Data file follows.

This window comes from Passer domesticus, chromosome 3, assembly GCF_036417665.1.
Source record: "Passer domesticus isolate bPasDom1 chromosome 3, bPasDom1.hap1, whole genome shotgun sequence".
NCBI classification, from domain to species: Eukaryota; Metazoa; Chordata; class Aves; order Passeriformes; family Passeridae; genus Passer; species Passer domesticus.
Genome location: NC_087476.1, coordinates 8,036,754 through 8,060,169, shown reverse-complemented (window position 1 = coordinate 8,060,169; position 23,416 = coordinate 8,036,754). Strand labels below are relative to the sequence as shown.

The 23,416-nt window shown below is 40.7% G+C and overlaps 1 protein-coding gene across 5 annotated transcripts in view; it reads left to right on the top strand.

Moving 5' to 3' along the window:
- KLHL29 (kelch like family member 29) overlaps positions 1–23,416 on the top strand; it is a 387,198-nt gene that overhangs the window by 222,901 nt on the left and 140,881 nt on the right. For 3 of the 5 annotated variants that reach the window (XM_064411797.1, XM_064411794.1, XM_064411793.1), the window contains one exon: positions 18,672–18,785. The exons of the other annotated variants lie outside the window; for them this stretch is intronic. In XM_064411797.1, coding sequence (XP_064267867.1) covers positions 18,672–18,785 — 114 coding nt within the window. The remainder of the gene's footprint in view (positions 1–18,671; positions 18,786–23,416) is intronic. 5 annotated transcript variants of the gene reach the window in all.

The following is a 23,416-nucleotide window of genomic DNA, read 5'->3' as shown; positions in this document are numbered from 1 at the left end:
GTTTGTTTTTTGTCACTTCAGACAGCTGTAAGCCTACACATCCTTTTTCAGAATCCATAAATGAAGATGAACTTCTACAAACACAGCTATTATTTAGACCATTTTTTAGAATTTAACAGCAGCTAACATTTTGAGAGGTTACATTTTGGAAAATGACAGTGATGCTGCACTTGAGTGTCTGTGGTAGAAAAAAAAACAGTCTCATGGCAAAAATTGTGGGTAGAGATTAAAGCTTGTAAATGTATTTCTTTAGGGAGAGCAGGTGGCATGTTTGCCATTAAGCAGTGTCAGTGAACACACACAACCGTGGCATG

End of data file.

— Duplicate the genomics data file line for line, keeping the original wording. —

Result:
This window comes from Passer domesticus, chromosome 3, assembly GCF_036417665.1.
Source record: "Passer domesticus isolate bPasDom1 chromosome 3, bPasDom1.hap1, whole genome shotgun sequence".
NCBI classification, from domain to species: Eukaryota; Metazoa; Chordata; class Aves; order Passeriformes; family Passeridae; genus Passer; species Passer domesticus.
Genome location: NC_087476.1, coordinates 8,036,754 through 8,060,169, shown reverse-complemented (window position 1 = coordinate 8,060,169; position 23,416 = coordinate 8,036,754). Strand labels below are relative to the sequence as shown.

The 23,416-nt window shown below is 40.7% G+C and overlaps 1 protein-coding gene across 5 annotated transcripts in view; it reads left to right on the top strand.

Moving 5' to 3' along the window:
- KLHL29 (kelch like family member 29) overlaps positions 1–23,416 on the top strand; it is a 387,198-nt gene that overhangs the window by 222,901 nt on the left and 140,881 nt on the right. For 3 of the 5 annotated variants that reach the window (XM_064411797.1, XM_064411794.1, XM_064411793.1), the window contains one exon: positions 18,672–18,785. The exons of the other annotated variants lie outside the window; for them this stretch is intronic. In XM_064411797.1, coding sequence (XP_064267867.1) covers positions 18,672–18,785 — 114 coding nt within the window. The remainder of the gene's footprint in view (positions 1–18,671; positions 18,786–23,416) is intronic. 5 annotated transcript variants of the gene reach the window in all.

The following is a 23,416-nucleotide window of genomic DNA, read 5'->3' as shown; positions in this document are numbered from 1 at the left end:
GTTTGTTTTTTGTCACTTCAGACAGCTGTAAGCCTACACATCCTTTTTCAGAATCCATAAATGAAGATGAACTTCTACAAACACAGCTATTATTTAGACCATTTTTTAGAATTTAACAGCAGCTAACATTTTGAGAGGTTACATTTTGGAAAATGACAGTGATGCTGCACTTGAGTGTCTGTGGTAGAAAAAAAAACAGTCTCATGGCAAAAATTGTGGGTAGAGATTAAAGCTTGTAAATGTATTTCTTTAGGGAGAGCAGGTGGCATGTTTGCCATTAAGCAGTGTCAGTGAACACACACAACCGTGGCATG